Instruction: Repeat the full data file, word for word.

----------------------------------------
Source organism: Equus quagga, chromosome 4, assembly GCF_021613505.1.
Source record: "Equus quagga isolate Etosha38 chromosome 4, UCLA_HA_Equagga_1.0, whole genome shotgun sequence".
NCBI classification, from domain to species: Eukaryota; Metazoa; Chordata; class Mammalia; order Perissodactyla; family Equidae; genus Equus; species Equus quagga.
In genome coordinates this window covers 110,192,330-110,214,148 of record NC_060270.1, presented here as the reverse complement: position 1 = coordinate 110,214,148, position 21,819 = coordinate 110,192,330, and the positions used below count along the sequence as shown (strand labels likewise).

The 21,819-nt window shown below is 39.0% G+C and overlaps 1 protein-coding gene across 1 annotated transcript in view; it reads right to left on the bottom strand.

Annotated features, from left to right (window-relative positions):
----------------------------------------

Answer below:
Source organism: Equus quagga, chromosome 4, assembly GCF_021613505.1.
Source record: "Equus quagga isolate Etosha38 chromosome 4, UCLA_HA_Equagga_1.0, whole genome shotgun sequence".
NCBI classification, from domain to species: Eukaryota; Metazoa; Chordata; class Mammalia; order Perissodactyla; family Equidae; genus Equus; species Equus quagga.
In genome coordinates this window covers 110,192,330-110,214,148 of record NC_060270.1, presented here as the reverse complement: position 1 = coordinate 110,214,148, position 21,819 = coordinate 110,192,330, and the positions used below count along the sequence as shown (strand labels likewise).

The 21,819-nt window shown below is 39.0% G+C and overlaps 1 protein-coding gene across 1 annotated transcript in view; it reads right to left on the bottom strand.

Annotated features, from left to right (window-relative positions):